Charles Masson was a deserter from the East India Company's Bengal Artillery. One day in 1827 he suddenly left his regiment at Agra with a fellow soldier. They headed west, towards the Indus River and lands not yet under British control.
During many years of wandering, he stumbled on the ruins at Harappa in the late 1820's. He became the first European to report their existence in his book Narrative of Various Journeys in Balochistan, Afghanistan and The Panjab (London, Richard Bentley,1842).
Masson is best known as a numismatist whose unearthing of various coins provided the first new clues to the Bactrian Greek and Kushan Empires which once ruled Afghanistan and Punjab. His desertion was ultimately forgiven. He played some intelligence role until falling out again with his superiors over the conquest of Kalat in Baluchistan.
Masson's visit to Harappa was brief. The book's few illustrations are by his own hand. One of these illustrations may have much more to do with the Harappans than he could have known.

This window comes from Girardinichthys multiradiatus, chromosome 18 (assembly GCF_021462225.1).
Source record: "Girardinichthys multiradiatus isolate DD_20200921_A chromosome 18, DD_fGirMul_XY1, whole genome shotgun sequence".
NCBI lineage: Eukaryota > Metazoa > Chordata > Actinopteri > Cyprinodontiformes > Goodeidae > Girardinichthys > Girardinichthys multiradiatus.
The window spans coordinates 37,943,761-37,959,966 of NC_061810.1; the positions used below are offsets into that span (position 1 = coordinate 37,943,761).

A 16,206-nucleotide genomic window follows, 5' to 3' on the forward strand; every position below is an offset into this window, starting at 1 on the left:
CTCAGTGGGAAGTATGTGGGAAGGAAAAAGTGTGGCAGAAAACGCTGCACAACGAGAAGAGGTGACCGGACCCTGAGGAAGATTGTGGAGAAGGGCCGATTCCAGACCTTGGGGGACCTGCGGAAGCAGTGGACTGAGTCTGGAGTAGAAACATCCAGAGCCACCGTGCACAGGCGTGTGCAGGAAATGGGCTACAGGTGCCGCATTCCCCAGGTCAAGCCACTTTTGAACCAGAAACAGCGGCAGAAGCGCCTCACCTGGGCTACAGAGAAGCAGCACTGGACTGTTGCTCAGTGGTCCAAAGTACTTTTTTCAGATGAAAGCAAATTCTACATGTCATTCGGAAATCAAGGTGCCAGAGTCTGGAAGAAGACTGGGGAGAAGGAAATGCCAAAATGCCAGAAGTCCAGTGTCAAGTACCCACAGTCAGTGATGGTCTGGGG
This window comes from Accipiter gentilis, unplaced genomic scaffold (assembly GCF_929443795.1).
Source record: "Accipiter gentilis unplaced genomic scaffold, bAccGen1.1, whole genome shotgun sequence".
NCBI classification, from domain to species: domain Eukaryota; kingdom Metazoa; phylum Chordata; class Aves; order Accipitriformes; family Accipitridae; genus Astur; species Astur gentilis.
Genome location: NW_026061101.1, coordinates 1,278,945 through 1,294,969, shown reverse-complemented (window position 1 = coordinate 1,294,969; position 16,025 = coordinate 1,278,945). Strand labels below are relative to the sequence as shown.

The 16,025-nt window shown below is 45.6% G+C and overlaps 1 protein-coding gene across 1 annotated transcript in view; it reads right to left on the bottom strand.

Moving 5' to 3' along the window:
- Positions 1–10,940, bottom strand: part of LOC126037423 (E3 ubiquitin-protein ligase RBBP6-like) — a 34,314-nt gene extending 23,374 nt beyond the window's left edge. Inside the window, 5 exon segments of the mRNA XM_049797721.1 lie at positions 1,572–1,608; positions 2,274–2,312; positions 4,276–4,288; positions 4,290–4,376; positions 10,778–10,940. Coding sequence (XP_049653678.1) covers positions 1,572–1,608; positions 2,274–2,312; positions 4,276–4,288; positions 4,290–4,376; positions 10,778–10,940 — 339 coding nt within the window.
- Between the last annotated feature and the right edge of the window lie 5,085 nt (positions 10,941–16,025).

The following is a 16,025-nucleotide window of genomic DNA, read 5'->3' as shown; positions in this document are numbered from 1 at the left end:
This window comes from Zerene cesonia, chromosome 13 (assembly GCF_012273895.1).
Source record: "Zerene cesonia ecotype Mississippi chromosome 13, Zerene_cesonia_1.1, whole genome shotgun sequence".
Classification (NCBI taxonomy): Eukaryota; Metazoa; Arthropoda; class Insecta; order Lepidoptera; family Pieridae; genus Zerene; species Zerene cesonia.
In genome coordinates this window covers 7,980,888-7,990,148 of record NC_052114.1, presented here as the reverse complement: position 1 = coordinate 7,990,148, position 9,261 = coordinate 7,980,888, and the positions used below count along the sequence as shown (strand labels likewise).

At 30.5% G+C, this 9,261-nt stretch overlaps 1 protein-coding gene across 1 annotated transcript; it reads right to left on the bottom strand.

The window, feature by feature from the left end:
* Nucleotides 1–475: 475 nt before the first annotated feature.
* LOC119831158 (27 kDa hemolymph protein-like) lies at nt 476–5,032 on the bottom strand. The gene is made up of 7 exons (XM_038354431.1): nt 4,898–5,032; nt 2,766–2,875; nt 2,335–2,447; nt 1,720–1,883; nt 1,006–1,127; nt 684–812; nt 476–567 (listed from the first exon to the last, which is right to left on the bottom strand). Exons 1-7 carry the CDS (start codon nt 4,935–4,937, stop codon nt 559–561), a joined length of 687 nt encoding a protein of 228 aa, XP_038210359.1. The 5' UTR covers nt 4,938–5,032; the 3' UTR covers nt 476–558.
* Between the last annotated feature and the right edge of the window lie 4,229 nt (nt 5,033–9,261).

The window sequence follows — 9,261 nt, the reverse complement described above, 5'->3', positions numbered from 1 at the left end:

His engraving of the Citadel in Kalat may give some indication of what a citadel in Harappa looked like. Kalat is about 100 miles northwest of Mohenjodaro, and is the home of the Brahui people. The Brahuis are the only Dravidian speakers left near the Indus Valley. There are also Brahuis near Mohenjodaro, suggesting that they played some role in ancient Indus society.
Masson retells a Brahui folktale in his book. He was one of the first people to recognize that Baluchistan was full of unexplored mounds. If the Brahuis did end up in Baluchistan, they may have come from there as well. Recent research shows striking resemblances between the pottery and script of the Harappans and people in much earlier urban Baluchi settlements like Mehrgarh, not far from Kalat.
IV. Brahui Folk Tale
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